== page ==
39. damon — on 20th August, 2009 at 3:06 pm  

    Dalbir, from the youtube you just did of a National Front demo, it looks like their numbers are very small.
    Not really worth mentioning I’d say.

    But you’d have to expect a backward reaction to the change to this extreme (new) inner city multi-culturalism that we have in places like Bermondsey surely?
    You couldn’t be really surprised if the old lumpen culture (that still remembers teddy boys locally) didn’t get the new reality of the council estate, and traditional shopping areas like Deptford Market (now changed very much from how they were).

    Is an established Asian community like in you have in Southall or Sparkbrook that open to newcomers of another culture either?

    How do the new Somalian community find it when approaching long established South Asian landlords when looking for places to rent?

    As for the last point about hiring people within clan or family groups.
    Doesn’t that feed directly into a BNP point of view that we are all essentially tribal and that it’s better to have a workforce (or council estate or village) where there is this deeper understanding between people?

    I’m sure there is a logic to this hiring practice in Italy. It’s conservative, but I bet it has some benefit for employers.
    It leads directly to racism though I think.

  40. Dalbir — on 20th August, 2009 at 3:26 pm  

    Dalbir, from the youtube you just did of a National Front demo, it looks like their numbers are very small. Not really worth mentioning I’d say.

    What about the election win in 2007. That would point a deeper issue in the area than one of a few dozen supporters Damon.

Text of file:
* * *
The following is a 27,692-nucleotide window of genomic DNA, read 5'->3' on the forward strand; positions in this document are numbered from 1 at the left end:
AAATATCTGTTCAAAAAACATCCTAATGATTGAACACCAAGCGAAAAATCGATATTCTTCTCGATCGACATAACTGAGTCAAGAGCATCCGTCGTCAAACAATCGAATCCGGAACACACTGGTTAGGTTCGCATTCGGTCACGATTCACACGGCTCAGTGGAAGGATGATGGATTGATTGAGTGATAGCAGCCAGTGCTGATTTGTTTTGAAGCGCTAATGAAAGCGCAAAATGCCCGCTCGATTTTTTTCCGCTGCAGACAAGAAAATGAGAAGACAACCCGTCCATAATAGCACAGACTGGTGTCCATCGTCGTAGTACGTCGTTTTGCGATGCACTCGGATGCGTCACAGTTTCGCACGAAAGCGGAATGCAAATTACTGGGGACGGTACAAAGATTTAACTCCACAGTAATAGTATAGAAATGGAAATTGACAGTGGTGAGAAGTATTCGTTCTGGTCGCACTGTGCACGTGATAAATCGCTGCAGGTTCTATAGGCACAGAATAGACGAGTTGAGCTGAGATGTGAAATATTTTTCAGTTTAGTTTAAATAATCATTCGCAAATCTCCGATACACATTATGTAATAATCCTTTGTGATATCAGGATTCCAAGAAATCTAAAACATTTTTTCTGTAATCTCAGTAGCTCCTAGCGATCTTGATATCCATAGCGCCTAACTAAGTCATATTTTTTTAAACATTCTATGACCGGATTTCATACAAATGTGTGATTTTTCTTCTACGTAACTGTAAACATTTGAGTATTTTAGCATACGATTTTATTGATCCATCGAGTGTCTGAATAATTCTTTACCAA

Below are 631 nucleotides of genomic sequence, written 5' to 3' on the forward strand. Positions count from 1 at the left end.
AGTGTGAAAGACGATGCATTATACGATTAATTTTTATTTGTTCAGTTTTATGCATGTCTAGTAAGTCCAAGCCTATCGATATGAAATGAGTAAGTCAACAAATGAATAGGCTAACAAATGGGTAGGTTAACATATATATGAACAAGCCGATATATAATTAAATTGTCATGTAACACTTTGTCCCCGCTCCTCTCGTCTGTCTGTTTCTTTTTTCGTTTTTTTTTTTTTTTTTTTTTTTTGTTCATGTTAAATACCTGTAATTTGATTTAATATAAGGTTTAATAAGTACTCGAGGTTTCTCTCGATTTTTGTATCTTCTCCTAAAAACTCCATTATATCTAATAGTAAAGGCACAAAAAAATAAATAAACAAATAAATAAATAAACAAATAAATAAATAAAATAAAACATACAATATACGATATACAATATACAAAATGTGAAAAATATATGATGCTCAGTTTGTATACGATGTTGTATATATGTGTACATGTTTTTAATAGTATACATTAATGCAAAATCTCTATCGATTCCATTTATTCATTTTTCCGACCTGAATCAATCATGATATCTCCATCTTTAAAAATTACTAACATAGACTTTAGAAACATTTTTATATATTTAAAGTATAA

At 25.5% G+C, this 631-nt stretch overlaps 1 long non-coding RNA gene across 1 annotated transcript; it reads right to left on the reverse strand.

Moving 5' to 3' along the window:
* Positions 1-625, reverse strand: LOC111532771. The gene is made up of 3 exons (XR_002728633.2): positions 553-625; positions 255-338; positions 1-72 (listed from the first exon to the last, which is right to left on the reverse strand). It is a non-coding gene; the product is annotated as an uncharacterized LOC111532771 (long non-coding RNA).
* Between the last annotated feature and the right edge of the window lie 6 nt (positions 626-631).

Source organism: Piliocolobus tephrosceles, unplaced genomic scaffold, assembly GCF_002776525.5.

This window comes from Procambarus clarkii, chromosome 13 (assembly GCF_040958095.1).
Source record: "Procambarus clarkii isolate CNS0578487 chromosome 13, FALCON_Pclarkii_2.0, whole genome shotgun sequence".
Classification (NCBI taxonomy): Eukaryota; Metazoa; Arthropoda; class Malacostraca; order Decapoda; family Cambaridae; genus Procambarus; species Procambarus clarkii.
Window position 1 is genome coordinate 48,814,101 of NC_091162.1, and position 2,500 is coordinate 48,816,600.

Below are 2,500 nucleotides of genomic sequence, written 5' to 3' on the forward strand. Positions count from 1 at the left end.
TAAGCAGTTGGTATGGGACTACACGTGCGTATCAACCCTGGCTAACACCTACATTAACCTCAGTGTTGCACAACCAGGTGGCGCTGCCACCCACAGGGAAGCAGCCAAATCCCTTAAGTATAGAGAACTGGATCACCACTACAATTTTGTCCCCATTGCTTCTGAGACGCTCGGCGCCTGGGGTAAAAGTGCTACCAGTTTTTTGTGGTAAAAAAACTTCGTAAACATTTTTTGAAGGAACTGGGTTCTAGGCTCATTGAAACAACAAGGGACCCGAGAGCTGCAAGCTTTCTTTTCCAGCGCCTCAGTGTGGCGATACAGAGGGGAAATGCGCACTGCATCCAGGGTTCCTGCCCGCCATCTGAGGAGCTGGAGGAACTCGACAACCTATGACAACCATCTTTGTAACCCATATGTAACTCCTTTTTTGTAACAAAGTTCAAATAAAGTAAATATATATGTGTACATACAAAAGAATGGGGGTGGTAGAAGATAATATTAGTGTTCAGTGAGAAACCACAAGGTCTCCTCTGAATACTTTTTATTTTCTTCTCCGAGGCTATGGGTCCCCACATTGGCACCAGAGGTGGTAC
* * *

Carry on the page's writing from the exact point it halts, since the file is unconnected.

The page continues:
You couldn’t be really surprised if the old lumpen culture (that still remembers teddy boys locally) didn’t get the new reality of the council estate, and traditional shopping areas like Deptford Market (now changed very much from how they were).

    What is this new reality you talk off. The only one I can see is that white WC have to share their free council accomodation with nonwhites. Haven’t been to Deptford market so I can’t comment on that. How has it changed? Darkies taken over have they? What happened to all of the customers of the original white people? They all evaporate into the air did they?

    You talked about S’hall. Other than the EastEnd, I would say I haven’t seen another area accept new waves of immigrants so well, Somalians, Afghans, Sikhs, Poles, Albanians, Lithuanians etc. etc. All there. No NF equivalent present.

    I don’t particularly agree with the hiring of family thing in Italy but then it could also be because certain clans will specialise in certain trades/skills, as the inherited trade concept is only now starting to diminish in Panjab. So families will specialise in farming and where you find one with experience in this field, you will find others. Who are known to each other and have probably worked together on a family farm. Makes sense no?

    Doesn’t that feed directly into a BNP point of view that we are all essentially tribal and that it’s better to have a workforce (or council estate or village) where there is this deeper understanding between people?

    Well we don’t know exactly why Italians are doing this, I am just suggesting possible reasons. I don’t think this lends any credence to BNP notions at all. It could just be a skillset issue as mentioned above. Aren’t Italians more extended familylike than Brits anyway?

  41. douglas clark — on 20th August, 2009 at 3:31 pm  

    camilla,

    Is this the sentence you are referring to?

    This is what happens when you have a population over-run by the sort of wingnuts who go around screaming about ‘dhimmification’ and ‘multiculturalism gone mad’.

    Sunny was pointing out that wingnuts – or idiots if you prefer – are the ones that whip up the sort of fears that you have expressed on here this afternoon. He was saying that they use these words ‘dhimmification’ and ‘multiculturalism gone mad’, in order to get a reaction. In your case, they seem to have succeeded.

    Just for info, Cauldron @ 8, also used the word dhimmis, in what I thought was quite a satirical way.

  42. Random Guy — on 20th August, 2009 at 3:32 pm  

    Sofia @ 40: LOL!

  43. douglas clark — on 20th August, 2009 at 3:35 pm  

    Dalbir,

    What?